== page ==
March 6, 2017 Leave a comment
Not mine, I’ve been busy. Drum’s:
It’s pretty much the same as the discussion draft that leaked a couple of weeks ago, and includes the following basic features:
- Subsidies (in the form of advanceable tax credits) are age-based, starting at $2,000 for young people and going up to $4,000 for older folks.
- The subsidies begin to phase out above incomes of $75,000 ($150,000 for households). This will affect about 10 percent of the population and probably reduces the cost of the bill by about 5 percent.
- Obamacare’s Medicaid expansion is frozen in 2020 and then gradually phased out.
- The bill allocates about $10 billion per year for high-risk pools run by states. This is far too little to work effectively.
- The tax meant to pay for everything was removed.
- Insurers are required to cover everyone who applies, even if they have pre-existing conditions. However, if you have a coverage gap longer than two months, insurers can impose a premium surcharge of 30 percent for one year. This “continuous coverage” provision is designed to motivate people to buy insurance, since the bill repeals the individual mandate.
- The funding formula for Medicaid is changed to a “per-capita allotment,” which is a fancy way of saying it gets cut.
- All the Obamacare taxes on the rich are repealed…
Needless to say, there’s not yet an analysis from the Congressional Budget Office about how much the GOP plan will cost or how many people it will cover. It’s safe to say that on the cost side, it will be a lot cheaper than Obamacare. In fact, since the tax credits are so stingy, it’s likely that very few people in the bottom third of the income spectrum will use them. They leave insurance too expensive for most poor people to afford.
Because of this, my horseback guess is that the Republican plan will be used by about 3 million people, compared to 10 million for Obamacare. The Medicaid expansion will be unchanged for a while, continuing to cover about 10 million people. Total cost for subsidies + high-risk pools + Medicaid expansion will run about $25 billion per year, compared to $100 billion for Obamacare.
Three million is far too small a pool for any kind of successful program, and the pre-existing conditions clause ensures that the pool will be not just small, but very, very heavily weighted toward the very sick. It’s a disaster for insurance companies, who will almost surely refuse to participate.
That’s my guess, anyway. It’s a bloodbath. More detailed analysis from think tankers will be available soon, and the CBO will weigh in eventually too. It’s not going to be pretty.
Adverse selection seems like a huge problem in this plan. The individual mandate is gone, healthy people can buy coverage at any time with only a 30 percent penalty, and eliminating actuarial values makes it simpler for insurers to pull the young-and-healthy away from older-and-sick. Death spirals seem very likely in weak markets. Republicans will fully own those death spirals…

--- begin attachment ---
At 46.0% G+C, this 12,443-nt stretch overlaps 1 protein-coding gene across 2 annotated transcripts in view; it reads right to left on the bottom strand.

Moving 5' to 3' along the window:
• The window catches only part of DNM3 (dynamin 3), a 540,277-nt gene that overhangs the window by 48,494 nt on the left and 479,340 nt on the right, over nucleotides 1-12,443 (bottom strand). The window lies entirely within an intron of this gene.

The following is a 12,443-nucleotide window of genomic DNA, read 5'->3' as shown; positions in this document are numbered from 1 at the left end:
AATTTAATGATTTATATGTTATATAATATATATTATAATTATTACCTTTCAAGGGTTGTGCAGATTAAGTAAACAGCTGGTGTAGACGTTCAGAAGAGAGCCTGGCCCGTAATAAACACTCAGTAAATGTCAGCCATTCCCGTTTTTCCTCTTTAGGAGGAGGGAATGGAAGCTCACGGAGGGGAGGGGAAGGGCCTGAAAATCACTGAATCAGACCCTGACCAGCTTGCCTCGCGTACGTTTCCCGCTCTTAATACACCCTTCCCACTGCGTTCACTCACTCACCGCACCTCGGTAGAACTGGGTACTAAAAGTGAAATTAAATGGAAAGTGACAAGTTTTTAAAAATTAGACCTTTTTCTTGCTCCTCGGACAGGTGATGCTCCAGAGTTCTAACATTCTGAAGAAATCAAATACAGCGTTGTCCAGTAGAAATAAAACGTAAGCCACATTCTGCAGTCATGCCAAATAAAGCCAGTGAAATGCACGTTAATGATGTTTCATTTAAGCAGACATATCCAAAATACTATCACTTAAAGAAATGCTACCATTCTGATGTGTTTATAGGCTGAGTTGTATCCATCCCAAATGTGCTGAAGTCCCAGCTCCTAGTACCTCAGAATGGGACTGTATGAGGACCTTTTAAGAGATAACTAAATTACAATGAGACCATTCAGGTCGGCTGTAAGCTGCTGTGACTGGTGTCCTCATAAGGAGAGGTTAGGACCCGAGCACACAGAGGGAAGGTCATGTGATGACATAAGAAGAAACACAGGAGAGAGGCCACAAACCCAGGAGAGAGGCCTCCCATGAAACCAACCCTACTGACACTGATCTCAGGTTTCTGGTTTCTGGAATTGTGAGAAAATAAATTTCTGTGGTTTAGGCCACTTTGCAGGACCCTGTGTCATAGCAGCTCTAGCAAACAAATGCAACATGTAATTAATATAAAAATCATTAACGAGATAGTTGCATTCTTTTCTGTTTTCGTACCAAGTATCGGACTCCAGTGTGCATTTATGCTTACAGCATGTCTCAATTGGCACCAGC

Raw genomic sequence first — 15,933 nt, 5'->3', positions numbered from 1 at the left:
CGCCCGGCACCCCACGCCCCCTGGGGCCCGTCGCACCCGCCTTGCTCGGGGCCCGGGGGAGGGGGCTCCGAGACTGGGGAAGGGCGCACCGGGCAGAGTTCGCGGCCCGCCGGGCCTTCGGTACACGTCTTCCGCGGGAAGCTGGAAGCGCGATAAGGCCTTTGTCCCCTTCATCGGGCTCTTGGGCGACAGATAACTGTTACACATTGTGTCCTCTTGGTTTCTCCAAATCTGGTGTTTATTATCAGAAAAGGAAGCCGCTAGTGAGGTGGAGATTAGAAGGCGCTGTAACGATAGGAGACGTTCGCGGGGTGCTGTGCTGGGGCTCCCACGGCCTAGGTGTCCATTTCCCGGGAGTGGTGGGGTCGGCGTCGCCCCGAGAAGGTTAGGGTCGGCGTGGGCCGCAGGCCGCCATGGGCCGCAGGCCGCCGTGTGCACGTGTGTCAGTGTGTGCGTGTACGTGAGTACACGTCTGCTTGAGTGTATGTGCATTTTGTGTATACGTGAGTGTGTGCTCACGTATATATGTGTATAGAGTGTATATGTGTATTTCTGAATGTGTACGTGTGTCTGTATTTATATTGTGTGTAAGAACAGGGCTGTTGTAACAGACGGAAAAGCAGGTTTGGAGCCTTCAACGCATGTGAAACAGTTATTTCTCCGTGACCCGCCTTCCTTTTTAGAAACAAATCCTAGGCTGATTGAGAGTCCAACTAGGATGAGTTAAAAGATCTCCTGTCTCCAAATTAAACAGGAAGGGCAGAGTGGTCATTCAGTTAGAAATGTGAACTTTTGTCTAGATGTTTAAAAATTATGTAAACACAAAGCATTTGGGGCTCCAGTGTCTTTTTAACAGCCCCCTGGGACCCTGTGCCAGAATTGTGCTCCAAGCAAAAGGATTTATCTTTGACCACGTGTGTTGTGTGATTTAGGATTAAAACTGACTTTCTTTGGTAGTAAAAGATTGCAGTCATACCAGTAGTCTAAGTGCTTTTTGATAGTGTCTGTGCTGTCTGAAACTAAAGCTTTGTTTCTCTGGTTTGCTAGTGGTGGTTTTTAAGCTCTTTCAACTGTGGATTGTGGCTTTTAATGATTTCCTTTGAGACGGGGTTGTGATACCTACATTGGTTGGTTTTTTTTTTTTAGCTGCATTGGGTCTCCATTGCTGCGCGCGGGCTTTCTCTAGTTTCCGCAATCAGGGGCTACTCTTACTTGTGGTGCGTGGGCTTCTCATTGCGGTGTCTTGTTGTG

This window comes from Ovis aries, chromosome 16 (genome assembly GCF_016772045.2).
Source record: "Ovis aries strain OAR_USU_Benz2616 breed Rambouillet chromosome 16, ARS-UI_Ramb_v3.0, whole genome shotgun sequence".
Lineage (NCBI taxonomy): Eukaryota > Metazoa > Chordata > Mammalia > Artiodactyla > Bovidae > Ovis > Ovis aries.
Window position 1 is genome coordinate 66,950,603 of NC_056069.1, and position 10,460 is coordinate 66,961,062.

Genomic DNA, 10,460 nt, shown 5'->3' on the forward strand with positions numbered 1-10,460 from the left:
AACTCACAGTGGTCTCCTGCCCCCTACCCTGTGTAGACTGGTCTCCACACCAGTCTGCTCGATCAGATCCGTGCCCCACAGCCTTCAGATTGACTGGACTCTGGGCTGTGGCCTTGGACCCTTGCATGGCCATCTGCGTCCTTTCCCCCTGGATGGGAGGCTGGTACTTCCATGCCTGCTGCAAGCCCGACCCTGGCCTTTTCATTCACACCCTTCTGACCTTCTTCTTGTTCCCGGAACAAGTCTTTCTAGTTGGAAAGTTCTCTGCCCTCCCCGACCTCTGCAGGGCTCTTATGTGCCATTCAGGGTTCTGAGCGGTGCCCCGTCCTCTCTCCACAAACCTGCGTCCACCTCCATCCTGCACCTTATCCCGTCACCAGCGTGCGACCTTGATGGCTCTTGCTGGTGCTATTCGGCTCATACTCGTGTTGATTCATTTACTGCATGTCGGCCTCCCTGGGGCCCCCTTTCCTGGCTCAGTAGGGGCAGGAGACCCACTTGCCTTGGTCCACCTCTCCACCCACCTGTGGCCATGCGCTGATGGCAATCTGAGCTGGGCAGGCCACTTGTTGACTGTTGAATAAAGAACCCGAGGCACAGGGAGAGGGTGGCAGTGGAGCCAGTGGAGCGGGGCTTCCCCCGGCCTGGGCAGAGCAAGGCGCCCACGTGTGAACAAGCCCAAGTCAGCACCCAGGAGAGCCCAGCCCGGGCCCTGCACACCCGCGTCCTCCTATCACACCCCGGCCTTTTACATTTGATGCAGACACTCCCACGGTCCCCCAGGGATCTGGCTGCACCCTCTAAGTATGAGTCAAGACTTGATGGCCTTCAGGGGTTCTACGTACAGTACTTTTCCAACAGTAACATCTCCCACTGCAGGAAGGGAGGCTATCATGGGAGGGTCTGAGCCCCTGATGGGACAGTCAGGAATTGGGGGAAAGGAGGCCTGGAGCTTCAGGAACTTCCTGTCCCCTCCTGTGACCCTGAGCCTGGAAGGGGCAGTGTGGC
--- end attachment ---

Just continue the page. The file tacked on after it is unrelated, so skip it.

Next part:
The plan is strikingly regressive compared to the Affordable Care Act. Cynthia Cox estimates that a 40-year-old making 160 percent of the poverty line would get $4,143 in subsidies under the ACA, but only $3,000 under the GOP plan; by contrast, a 40-year-old making $75,000 would get nothing under the ACA, but $3,000 under the GOP plan.
“In general,” writes Peter Suderman, “it’s not clear what problems this particular bill would actually solve.” This is a profound point. It is difficult to say what question, or set of questions, would lead to this bill as an answer. Were voters clamoring for a bill that cut taxes on the rich, raised premiums on the old, and cut subsidies for the poor? Will Americans be happy when 15 million people lose their health insurance and many of those remaining face higher deductibles? … [emphasis mine]
This bill has a lot of problems, and more will come clear as experts study its language, the Congressional Budget Office release its estimates, and industry players make themselves heard. But the biggest problem this bill has is that it’s not clear why it exists. What does it make better? What is it even trying to achieve? Democrats wanted to cover more people and reduce long-term costs, and they had an argument for how their bill did both. As far as I can tell, Republicans have neither. At best, you can say this bill makes every obvious health care metric a bit worse, but at least it cuts taxes on rich people? Is that really a winning argument in American politics?
In reality, what I think we’re seeing here is Republicans trying desperately to come up with something that would allow them to repeal and replace Obamacare; this is a compromise of a compromise of a compromise aimed at fulfilling that promise. But “repeal-and-replace” is a political slogan, not a policy goal. This is a lot of political pain to endure for a bill that won’t improve many peoples’ lives, but will badly hurt millions.
Of course, from what I’ve read thus far, it seems very unlikely this makes it through the Senate. Much more to come.